I used to think of knives as nothing more than a sharp piece of metal occasionally used to slice up vegetables. But that’s not the case anymore! Besides blades designed for precise operations, there are also various kitchen knife materials. In this post, we will explore the different surfaces that knives can have. Knives can be hammered, dimpled, or made of textured steel like Damascus to enhance their performance.
The typical flat blade with a smooth steel surface is the easiest for most manufacturers to produce. It is simple to machine polish a flat surface and make it the blade’s flat side as it is a natural outcome of the grinding process.
However, the flawlessly smooth surface tends to make food adhere more easily, especially wet foods, which are commonly used. This can be problematic. Anyone who has cooked before knows the frustration of having to scrape tomato slices or minced garlic off the edge of a knife. This is where textured surfaces come into play.
A hammered blade is intentionally dented and textured during production, giving it a vintage appearance with dimples. Similar to dimples, the resulting uneven surface traps air and prevents food from clinging to the blade’s flat side. Japanese-style blades, particularly high-end traditional Japanese knives, often have this characteristic.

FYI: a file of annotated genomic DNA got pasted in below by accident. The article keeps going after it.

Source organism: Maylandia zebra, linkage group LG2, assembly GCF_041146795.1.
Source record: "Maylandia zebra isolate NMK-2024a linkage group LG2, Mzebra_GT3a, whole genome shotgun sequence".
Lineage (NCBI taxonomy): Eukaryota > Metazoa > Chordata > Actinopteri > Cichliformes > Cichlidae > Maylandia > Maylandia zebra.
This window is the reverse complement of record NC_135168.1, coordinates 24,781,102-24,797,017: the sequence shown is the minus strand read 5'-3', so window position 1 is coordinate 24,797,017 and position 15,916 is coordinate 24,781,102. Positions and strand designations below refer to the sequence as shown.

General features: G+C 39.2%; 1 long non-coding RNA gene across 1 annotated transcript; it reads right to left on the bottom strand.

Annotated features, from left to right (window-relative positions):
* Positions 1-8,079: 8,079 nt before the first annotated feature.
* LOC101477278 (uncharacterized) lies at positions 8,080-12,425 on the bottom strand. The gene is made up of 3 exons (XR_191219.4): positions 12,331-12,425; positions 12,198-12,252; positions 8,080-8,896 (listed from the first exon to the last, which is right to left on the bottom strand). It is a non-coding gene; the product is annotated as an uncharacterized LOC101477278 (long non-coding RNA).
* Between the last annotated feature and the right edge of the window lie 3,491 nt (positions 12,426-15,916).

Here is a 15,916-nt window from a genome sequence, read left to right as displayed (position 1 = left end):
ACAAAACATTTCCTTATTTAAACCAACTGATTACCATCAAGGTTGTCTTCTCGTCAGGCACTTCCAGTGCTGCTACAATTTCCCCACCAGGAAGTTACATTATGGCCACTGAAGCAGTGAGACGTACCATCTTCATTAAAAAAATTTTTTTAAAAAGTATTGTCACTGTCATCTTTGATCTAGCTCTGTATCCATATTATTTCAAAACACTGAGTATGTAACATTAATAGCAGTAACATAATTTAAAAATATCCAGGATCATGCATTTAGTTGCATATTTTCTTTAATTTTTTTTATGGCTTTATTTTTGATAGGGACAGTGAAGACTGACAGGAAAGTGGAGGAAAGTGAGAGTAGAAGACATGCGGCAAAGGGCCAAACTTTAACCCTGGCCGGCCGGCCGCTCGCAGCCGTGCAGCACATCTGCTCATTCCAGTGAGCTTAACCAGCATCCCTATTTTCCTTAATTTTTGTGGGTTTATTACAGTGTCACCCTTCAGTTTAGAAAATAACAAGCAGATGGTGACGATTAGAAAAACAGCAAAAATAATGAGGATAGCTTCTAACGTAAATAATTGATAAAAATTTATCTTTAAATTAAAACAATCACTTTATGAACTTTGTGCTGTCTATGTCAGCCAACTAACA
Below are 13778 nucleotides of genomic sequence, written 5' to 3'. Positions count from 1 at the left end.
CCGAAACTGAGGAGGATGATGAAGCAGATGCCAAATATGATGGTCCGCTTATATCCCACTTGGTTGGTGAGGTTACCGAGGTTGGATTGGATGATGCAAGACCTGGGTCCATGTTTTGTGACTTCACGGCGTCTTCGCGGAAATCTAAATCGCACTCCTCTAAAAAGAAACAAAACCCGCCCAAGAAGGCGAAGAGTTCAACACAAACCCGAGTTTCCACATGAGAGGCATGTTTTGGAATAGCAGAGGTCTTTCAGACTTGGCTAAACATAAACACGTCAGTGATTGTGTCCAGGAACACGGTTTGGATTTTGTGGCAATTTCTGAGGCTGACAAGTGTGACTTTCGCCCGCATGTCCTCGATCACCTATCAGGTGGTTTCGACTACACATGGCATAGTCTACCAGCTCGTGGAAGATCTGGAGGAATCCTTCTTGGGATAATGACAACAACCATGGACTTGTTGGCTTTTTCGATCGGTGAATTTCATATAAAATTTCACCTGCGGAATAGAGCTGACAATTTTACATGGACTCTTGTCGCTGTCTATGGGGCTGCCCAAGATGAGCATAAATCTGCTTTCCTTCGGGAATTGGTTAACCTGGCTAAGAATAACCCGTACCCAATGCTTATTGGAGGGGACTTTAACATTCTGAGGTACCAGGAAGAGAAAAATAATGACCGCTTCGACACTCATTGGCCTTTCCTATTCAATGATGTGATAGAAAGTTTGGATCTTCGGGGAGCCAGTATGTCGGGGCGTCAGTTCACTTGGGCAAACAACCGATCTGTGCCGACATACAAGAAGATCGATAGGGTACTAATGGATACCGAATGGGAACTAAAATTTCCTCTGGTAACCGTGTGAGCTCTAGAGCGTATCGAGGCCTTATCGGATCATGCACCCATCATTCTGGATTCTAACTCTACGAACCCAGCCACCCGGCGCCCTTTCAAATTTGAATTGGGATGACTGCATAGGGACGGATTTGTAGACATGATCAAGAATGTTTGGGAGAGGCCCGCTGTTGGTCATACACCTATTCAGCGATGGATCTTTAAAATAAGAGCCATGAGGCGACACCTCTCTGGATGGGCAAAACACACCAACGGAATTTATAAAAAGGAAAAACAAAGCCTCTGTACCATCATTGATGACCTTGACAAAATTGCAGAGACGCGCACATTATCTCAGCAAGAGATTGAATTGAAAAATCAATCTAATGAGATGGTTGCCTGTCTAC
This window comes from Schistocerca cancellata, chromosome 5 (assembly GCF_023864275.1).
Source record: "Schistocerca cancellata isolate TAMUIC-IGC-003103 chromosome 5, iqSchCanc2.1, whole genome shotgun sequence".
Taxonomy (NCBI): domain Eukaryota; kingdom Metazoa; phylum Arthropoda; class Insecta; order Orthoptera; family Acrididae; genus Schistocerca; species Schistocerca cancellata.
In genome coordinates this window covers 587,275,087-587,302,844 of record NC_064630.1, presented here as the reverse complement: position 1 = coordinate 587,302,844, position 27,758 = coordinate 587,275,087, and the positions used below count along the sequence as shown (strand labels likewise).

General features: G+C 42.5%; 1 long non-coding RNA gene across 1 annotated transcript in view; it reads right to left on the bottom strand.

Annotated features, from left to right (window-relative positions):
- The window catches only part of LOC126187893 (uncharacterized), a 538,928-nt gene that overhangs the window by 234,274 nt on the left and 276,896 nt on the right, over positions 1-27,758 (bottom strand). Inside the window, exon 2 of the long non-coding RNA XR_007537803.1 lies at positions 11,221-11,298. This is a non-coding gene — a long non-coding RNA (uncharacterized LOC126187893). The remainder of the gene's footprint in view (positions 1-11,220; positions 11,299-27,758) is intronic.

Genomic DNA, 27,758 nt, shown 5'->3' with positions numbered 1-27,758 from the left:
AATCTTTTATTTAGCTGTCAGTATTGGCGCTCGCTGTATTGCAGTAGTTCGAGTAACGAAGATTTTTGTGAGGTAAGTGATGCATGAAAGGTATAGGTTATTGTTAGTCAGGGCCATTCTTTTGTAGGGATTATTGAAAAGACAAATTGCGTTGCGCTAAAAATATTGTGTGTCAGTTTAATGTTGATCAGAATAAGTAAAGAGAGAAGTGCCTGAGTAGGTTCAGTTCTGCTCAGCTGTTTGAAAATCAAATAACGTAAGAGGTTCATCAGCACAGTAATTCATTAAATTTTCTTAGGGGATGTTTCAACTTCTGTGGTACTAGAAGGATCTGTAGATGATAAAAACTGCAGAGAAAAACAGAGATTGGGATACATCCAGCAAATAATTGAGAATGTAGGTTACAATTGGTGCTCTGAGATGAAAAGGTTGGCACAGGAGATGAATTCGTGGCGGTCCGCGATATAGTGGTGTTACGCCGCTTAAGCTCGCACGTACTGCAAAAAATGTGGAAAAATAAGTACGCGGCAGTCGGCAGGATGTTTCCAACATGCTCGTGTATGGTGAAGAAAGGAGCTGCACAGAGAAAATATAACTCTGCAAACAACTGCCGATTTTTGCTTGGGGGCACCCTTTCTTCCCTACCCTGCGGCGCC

Although most commonly associated with Japanese knives, Damascus steel is a softer coating of steel used in various types of blades. It is typically used to cover the core and edge of a knife, which are often made of stronger, more brittle steel. Damascus steel kitchen knife materials do not have a smooth surface as it is constructed from multiple layers of folded steel. Instead, it features a rough, textured surface that behaves similarly to hammered or dimpled steel. The blade’s small valleys trap air, preventing food from adhering to it while cutting.
Flat vs. Textured Blades
Textured blades work well for slicing and chopping tasks that don’t require very small pieces. For mincing and extremely fine chopping, a flat blade is more suitable. This is because small food particles can get stuck in the blade’s dimples or other imperfections, making them harder to remove. While flat blades can also have food sticking to them, it is easier to swipe them off.
Moreover, textured blades require a bit of extra care during cleaning. They can be more difficult to clean thoroughly, and food particles can get trapped in them. Additionally, water can get trapped in tiny reservoirs, increasing the risk of corrosion or discoloration.
However, these blades excel in slicing tasks, so it’s worth having one for precise cuts that other knives may not handle as well. If you decide to have both a slicing and a chopping knife, make sure to sharpen the slicing knife only with a ceramic or glass honing rod. Using a steel honing rod may alter the edge’s characteristics. You can also explore several kitchen knife materials.